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It takes three to make this child

A new technique called “mitochondrial replacement” is about to be presented to ministers as a solution to a particularly thorny reproductive dilemma.

A donated human embryo is seen through a microscope. Photograph: Getty Images

On 25 March, the Science Museum announced the winners of the Great British Innovation Vote. The Human Fertilisation and Embryology Authority (HFEA) didn’t win, largely because it wasn’t on the ballot. The closest available nominee in the “past innovations” category was in vitro fertilisation, which came in at 44th place (Alan Turing’s “universal machine” won). IVF led directly to the creation of the HFEA; thanks to this, Britain now leads the world in the sensible analysis, discussion and regulation of reproductive technology.

A new technique called “mitochondrial replacement” is about to be presented to ministers as a solution to a particularly thorny reproductive dilemma. Should parliament approve its use, mitochondrial replacement will give a workaround to the small number of couples who fear having a child because they carry genes that might give their offspring a severe and incurable disease.

The HFEA has carried out a long consultation on the ethical implications of this technology. It investigated the implications and canvassed public opinion and discovered “broad support” for the technique. However, as with IVF, there are those who don’t want it to go ahead.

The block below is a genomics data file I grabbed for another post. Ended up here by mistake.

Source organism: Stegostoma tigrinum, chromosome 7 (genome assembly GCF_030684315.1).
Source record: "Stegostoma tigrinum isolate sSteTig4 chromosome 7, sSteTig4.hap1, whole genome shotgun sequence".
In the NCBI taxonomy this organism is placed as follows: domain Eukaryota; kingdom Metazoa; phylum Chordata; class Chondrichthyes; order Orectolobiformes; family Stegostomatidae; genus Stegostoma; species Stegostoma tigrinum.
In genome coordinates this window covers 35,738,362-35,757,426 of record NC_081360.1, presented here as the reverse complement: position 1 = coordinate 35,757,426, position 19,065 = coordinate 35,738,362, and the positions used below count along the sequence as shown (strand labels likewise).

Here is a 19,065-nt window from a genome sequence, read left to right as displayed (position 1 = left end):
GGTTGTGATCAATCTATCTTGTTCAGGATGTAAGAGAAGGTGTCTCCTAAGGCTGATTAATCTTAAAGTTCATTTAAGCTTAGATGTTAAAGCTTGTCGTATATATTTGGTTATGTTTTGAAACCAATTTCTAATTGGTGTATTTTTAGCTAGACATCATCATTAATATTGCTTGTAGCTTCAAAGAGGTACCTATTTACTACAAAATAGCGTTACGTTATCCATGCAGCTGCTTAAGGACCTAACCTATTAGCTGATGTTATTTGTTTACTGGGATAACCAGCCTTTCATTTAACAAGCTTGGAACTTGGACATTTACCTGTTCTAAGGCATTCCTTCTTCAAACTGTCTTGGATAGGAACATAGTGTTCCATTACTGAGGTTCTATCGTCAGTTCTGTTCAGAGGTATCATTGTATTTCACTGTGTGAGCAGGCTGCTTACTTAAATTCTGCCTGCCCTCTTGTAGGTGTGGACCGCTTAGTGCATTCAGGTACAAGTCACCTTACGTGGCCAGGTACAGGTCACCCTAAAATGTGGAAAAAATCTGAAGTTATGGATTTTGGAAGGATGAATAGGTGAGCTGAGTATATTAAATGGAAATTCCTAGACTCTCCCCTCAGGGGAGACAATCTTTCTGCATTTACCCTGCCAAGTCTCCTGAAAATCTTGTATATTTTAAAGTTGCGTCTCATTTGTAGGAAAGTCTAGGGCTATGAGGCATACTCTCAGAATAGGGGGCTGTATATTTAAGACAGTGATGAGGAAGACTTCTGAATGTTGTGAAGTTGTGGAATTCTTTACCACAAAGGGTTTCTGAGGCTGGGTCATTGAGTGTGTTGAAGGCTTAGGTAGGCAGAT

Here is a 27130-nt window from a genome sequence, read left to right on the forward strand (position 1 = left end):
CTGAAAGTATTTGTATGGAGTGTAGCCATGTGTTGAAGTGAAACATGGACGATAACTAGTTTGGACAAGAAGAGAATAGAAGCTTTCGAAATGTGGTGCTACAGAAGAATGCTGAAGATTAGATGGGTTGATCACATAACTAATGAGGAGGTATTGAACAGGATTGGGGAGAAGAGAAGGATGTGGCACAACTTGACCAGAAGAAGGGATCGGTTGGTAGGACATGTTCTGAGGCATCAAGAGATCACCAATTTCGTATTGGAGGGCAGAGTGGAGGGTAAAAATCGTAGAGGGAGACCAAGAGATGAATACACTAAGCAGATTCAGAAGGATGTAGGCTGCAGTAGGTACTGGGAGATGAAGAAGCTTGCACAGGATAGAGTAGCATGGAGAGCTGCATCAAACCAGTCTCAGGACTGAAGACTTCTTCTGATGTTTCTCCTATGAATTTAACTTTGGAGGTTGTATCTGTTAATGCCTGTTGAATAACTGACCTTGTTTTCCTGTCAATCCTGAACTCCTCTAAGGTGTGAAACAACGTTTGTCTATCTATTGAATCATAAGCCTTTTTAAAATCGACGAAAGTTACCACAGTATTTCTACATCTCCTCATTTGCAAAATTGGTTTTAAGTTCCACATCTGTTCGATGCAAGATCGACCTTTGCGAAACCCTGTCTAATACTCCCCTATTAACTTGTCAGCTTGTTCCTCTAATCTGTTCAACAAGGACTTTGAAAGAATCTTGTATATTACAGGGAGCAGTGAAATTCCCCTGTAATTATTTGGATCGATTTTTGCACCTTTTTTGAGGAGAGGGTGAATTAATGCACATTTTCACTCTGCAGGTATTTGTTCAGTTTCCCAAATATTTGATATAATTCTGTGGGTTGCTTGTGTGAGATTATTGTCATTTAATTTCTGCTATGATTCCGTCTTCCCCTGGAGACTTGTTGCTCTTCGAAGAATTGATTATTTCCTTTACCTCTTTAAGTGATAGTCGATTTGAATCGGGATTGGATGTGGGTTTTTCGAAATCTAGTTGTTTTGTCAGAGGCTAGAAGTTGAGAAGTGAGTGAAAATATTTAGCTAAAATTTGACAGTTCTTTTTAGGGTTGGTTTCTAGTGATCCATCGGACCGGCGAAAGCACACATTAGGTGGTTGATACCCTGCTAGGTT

There are two main objections. The first is that the technique could cause emotional harm to children born through mitochondrial replacement, because they will carry the DNA of three adults, rather than the usual two.

The extra adult is a donor of mitochondria, which are the energy generators that sit inside each cell. Though they are not part of the nucleus, which carries upwards of 20,000 genes, the mitochondria do carry a few dozen genes that get passed on to the next generation. If these are damaged, they can cause the onset of disease and the potential for disease is passed on through the generations.

Replacing damaged mitochondrial DNA with healthy mitochondrial DNA from a donor evades this risk. The objection is: what if the donor wants to be a parent, too? Or what if the donor wants anonymity but the child wants to know the person from whom he or she inherited some DNA?

The second big objection is that deliberately altering DNA is a step too far. If we do this, objectors say, what is to stop us trying to create better-looking or more intelligent children?

Both points are worth raising. We don’t know what will happen with parenthood issues but the number of problem cases will almost certainly be tiny. As for the “designer baby” argument, we are nowhere near being able to do this. Yet we are at the point where we can help a few would-be parents fearful of reproducing because of the legacy they may impose on their child. What’s more, the HFEA’s recommendation is that every case should be examined on its own merits. There are no floodgates opening here.

The Department of Health and then parliament still have to approve mitochondrial replacement before it is licensed. Nonetheless, this is a great British moment. No other country in the world has the infrastructure to get it to this point. A near-miraculous combination of factors is responsible: compassion and empathy for those in heartbreaking circumstances; public trust in science; brilliant, creative scientists who want to stay in line with their society’s wishes; intelligent public discourse and (largely) responsible reporting in the media. And, indeed, the Great British HFEA. We should all be proud.

Michael Brooks’s “The Secret Anarchy of Science” is published by Profile Books (£8.99)